The American Government, National and State

Front Cover
American Book Company, 1905 - United States - 493 pages
0 Reviews
 

What people are saying - Write a review

We haven't found any reviews in the usual places.

Contents


Other editions - View all

Common terms and phrases

Popular passages

Page 473 - ... 3. The trial of all crimes, except in cases of impeachment, shall be by jury; and such trial shall be held in the state where the said crimes shall have been committed; but when not committed within any state, the trial shall be at such place or places as the congress may by law have directed.
Page 469 - Year one thousand eight hundred and eight, but a Tax or duty may be imposed on such Importation, not exceeding ten dollars for each Person. 2. The Privilege of the Writ of Habeas Corpus shall not be suspended, unless when in Cases of Rebellion or Invasion the public Safety may require it. 3. No Bill of Attainder or ex post facto Law shall be passed. 4. No Capitation, or other direct, tax shall be laid, unless in Proportion to the Census or Enumeration herein before directed to be taken.
Page 458 - No state without the Consent of the united states in congress assembled, shall send any embassy to, or receive any embassy from, or enter into any conference, agreement, alliance or treaty with any King prince or state...
Page 471 - The President shall, at stated Times, receive for his Services, a Compensation, which shall neither be encreased nor diminished during the Period for which he shall have been elected, and he shall not receive within that Period any other Emolument from the United States, or any of them. 7. Before he enter on the Execution of his Office, he shall take the following Oath or Affirmation...
Page 121 - We admit, as all must admit, that the powers of the government are limited, and that its limits are not to be transcended. But we think the sound construction of the Constitution must allow to the national legislature that discretion, with respect to the means by which the powers it confers are to be carried into execution, which will enable that body to perform the high duties assigned to it, in I the manner most beneficial to the people.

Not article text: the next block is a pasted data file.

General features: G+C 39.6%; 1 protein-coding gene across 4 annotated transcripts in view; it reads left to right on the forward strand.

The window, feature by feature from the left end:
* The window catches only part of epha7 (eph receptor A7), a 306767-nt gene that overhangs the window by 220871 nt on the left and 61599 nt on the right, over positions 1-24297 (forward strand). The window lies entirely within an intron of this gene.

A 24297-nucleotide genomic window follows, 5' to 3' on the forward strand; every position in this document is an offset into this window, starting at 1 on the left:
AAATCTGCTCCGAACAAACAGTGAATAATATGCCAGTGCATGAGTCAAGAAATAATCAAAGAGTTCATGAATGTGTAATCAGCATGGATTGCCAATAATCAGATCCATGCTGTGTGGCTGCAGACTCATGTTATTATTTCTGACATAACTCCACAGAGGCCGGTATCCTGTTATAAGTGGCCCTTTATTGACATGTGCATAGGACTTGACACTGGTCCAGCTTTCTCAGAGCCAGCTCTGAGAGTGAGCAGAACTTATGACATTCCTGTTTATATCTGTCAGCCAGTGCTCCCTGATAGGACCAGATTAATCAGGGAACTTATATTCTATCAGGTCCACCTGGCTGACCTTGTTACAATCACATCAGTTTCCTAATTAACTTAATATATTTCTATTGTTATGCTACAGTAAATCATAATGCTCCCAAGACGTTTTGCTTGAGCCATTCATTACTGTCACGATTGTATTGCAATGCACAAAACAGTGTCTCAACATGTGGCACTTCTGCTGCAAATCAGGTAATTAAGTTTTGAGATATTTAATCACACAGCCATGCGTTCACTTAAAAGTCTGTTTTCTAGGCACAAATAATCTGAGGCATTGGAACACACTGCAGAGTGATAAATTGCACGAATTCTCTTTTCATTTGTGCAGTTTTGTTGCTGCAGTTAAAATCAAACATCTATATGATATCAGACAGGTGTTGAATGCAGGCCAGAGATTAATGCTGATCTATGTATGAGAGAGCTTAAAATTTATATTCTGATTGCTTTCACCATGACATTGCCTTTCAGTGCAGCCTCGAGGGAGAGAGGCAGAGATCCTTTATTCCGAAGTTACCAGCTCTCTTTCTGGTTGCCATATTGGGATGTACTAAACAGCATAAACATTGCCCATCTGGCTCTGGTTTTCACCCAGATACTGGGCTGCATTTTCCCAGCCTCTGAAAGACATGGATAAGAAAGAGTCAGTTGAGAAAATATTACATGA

Page 469 - ... 8. No title of nobility shall be granted by the United States; and no person holding any office of profit or trust under them, shall, without the consent of the Congress, accept of any present, emolument, office, or title, of any kind whatever, from any king, prince, or foreign state.
Page 77 - The said States hereby severally enter into a firm league of friendship with each other, for their common defense, the security of their liberties, and their mutual and general welfare, binding themselves to assist each other, against all force offered to, or attacks made upon them, or any of them, on account of religion, sovereignty, trade or any other pretence whatever...
Page 443 - British parliament, they are entitled to a free and exclusive power of legislation in their several provincial legislatures, where their right of representation can alone be preserved, in all cases of taxation and internal polity, subject only to the negative of their sovereign, in such manner as has been heretofore used and accustomed...
Page 367 - That all persons within the jurisdiction of the United States shall be entitled to the full and equal enjoyment of the accommodations, advantages, facilities, and privileges of inns, public conveyances on land or water, theaters, and other places of public amusement; subject only to the conditions and limitations established by law, and applicable alike to citizens of every race and color, regardless of any previous condition of servitude.
Page 474 - All debts contracted, and engagements entered into, before the adoption of this Constitution, shall be as valid against the United States under this Constitution, as under the confederation. 2. -This Constitution, and the laws of the United States which shall be made in pursuance thereof; and all treaties made, or which shall be...

Bibliographic information